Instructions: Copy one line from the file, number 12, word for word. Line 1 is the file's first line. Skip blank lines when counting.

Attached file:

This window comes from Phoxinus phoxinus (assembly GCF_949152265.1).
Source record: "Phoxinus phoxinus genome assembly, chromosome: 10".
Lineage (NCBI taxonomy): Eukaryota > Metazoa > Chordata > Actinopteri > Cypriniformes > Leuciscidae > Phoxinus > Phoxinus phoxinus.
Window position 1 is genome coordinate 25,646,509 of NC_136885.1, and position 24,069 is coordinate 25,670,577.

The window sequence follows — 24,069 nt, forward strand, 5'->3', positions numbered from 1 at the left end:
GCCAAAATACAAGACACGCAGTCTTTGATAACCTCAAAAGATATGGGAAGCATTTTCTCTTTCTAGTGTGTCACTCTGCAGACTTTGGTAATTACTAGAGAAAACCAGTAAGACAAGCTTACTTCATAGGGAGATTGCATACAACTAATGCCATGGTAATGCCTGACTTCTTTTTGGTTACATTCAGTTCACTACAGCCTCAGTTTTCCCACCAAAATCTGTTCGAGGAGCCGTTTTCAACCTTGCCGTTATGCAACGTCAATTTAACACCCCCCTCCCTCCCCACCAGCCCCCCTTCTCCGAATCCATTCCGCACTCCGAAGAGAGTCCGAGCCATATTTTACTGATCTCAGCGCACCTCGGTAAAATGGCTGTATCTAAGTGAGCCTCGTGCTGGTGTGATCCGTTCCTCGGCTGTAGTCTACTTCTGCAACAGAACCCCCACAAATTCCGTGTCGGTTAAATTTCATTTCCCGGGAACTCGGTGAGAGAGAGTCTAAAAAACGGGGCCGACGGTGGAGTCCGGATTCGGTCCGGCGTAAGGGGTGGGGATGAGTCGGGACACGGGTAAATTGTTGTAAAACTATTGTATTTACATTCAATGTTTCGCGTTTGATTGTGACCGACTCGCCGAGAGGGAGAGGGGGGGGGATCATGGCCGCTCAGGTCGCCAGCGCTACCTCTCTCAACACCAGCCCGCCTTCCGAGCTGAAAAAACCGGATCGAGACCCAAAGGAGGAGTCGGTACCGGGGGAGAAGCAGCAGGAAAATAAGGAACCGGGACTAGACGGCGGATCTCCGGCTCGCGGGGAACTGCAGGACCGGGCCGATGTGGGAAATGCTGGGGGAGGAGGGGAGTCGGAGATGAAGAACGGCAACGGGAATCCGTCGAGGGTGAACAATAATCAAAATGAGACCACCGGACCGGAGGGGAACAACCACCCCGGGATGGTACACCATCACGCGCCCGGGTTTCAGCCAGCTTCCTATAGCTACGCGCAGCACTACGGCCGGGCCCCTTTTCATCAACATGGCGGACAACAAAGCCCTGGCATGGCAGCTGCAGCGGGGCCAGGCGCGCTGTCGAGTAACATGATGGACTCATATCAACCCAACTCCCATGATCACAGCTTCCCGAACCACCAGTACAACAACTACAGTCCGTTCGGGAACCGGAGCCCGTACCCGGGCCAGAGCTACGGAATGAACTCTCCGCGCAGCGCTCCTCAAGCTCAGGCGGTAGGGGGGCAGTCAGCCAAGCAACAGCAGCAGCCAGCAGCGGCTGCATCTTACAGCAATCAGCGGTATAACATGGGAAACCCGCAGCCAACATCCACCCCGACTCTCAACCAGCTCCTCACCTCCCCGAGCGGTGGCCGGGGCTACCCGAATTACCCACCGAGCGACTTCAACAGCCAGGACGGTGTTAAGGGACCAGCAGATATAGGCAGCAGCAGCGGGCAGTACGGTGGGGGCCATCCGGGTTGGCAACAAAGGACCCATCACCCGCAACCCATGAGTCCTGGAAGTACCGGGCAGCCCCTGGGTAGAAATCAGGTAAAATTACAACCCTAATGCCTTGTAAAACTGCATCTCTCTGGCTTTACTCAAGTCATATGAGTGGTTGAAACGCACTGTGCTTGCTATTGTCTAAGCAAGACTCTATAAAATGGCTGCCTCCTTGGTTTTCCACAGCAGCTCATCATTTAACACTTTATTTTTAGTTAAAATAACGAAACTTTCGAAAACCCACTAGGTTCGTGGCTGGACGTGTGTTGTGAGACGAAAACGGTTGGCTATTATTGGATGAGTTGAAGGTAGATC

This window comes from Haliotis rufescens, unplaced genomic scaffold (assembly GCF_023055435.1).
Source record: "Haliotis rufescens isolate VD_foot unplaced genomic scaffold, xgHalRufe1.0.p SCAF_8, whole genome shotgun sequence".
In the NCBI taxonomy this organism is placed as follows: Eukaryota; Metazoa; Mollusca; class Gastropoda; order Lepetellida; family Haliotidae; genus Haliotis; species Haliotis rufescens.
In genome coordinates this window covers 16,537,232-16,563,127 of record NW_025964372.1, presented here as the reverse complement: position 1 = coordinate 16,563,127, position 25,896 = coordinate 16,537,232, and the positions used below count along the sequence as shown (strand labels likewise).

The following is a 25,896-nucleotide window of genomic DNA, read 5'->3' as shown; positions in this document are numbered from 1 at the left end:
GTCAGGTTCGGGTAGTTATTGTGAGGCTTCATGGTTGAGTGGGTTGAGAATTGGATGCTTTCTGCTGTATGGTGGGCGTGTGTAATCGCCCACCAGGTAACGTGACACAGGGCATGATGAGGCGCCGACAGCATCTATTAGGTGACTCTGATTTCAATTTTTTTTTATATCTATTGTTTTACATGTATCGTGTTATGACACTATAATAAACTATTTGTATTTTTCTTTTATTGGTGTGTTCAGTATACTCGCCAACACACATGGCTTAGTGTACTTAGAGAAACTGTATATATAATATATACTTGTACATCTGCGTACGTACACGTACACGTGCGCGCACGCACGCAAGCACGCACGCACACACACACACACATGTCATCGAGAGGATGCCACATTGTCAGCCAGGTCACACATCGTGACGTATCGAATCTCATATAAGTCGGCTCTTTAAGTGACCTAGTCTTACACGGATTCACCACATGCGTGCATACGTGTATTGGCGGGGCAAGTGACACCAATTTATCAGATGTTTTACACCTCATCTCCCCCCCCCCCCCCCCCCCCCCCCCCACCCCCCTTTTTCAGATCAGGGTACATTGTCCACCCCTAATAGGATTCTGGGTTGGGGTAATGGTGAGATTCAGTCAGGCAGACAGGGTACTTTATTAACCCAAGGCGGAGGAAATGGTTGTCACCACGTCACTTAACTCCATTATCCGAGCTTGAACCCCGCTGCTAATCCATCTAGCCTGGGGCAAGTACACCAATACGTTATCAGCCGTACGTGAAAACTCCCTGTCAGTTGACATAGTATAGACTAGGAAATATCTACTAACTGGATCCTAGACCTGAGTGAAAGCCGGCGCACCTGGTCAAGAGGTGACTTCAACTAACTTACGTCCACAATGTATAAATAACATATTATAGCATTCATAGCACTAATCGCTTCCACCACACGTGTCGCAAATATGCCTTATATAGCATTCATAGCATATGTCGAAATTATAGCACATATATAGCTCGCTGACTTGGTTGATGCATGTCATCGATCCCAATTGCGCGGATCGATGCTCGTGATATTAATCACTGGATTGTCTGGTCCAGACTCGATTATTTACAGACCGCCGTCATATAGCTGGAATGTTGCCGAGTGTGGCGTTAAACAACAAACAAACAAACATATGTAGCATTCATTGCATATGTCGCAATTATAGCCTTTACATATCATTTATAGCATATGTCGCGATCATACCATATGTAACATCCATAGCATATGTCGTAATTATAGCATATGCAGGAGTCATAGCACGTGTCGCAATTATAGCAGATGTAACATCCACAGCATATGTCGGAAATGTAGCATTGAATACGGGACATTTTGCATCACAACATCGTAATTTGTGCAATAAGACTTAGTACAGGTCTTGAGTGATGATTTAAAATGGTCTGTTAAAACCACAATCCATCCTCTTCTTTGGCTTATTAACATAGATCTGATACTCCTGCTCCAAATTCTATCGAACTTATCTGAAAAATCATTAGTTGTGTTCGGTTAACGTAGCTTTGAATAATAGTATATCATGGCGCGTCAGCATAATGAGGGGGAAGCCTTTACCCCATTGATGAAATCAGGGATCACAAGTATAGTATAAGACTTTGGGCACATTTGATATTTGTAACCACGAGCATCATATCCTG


GTCAGGTTCGGGTAGTTATTGTGAGGCTTCATGGTTGAGTGGGTTGAGAATTGGATGCTTTCTGCTGTATGGTGGGCGTGTGTAATCGCCCACCAGGTAACGTGACACAGGGCATGATGAGGCGCCGACAGCATCTATTAGGTGACTCTGATTTCAATTTTTTTTTATATCTATTGTTTTACATGTATCGTGTTATGACACTATAATAAACTATTTGTATTTTTCTTTTATTGGTGTGTTCAGTATACTCGCCAACACACATGGCTTAGTGTACTTAGAGAAACTGTATATATAATATATACTTGTACATCTGCGTACGTACACGTACACGTGCGCGCACGCACGCAAGCACGCACGCACACACACACACACATGTCATCGAGAGGATGCCACATTGTCAGCCAGGTCACACATCGTGACGTATCGAATCTCATATAAGTCGGCTCTTTAAGTGACCTAGTCTTACACGGATTCACCACATGCGTGCATACGTGTATTGGCGGGGCAAGTGACACCAATTTATCAGATGTTTTACACCTCATCTCCCCCCCCCCCCCCCCCCCCCCCCCCACCCCCCTTTTTCAGATCAGGGTACATTGTCCACCCCTAATAGGATTCTGGGTTGGGGTAATGGTGAGATTCAGTCAGGCAGACAGGGTACTTTATTAACCCAAGGCGGAGGAAATGGTTGTCACCACGTCACTTAACTCCATTATCCGAGCTTGAACCCCGCTGCTAATCCATCTAGCCTGGGGCAAGTACACCAATACGTTATCAGCCGTACGTGAAAACTCCCTGTCAGTTGACATAGTATAGACTAGGAAATATCTACTAACTGGATCCTAGACCTGAGTGAAAGCCGGCGCACCTGGTCAAGAGGTGACTTCAACTAACTTACGTCCACAATGTATAAATAACATATTATAGCATTCATAGCACTAATCGCTTCCACCACACGTGTCGCAAATATGCCTTATATAGCATTCATAGCATATGTCGAAATTATAGCACATATATAGCTCGCTGACTTGGTTGATGCATGTCATCGATCCCAATTGCGCGGATCGATGCTCGTGATATTAATCACTGGATTGTCTGGTCCAGACTCGATTATTTACAGACCGCCGTCATATAGCTGGAATGTTGCCGAGTGTGGCGTTAAACAACAAACAAACAAACATATGTAGCATTCATTGCATATGTCGCAATTATAGCCTTTACATATCATTTATAGCATATGTCGCGATCATACCATATGTAACATCCATAGCATATGTCGTAATTATAGCATATGCAGGAGTCATAGCACGTGTCGCAATTATAGCAGATGTAACATCCACAGCATATGTCGGAAATGTAGCATTGAATACGGGACATTTTGCATCACAACATCGTAATTTGTGCAATAAGACTTAGTACAGGTCTTGAGTGATGATTTAAAATGGTCTGTTAAAACCACAATCCATCCTCTTCTTTGGCTTATTAACATAGATCTGATACTCCTGCTCCAAATTCTATCGAACTTATCTGAAAAATCATTAGTTGTGTTCGGTTAACGTAGCTTTGAATAATAGTATATCATGGCGCGTCAGCATAATGAGGGGGAAGCCTTTACCCCATTGATGAAATCAGGGATCACAAGTATAGTATAAGACTTTGGGCACATTTGATATTTGTAACCACGAGCATCATATCCTG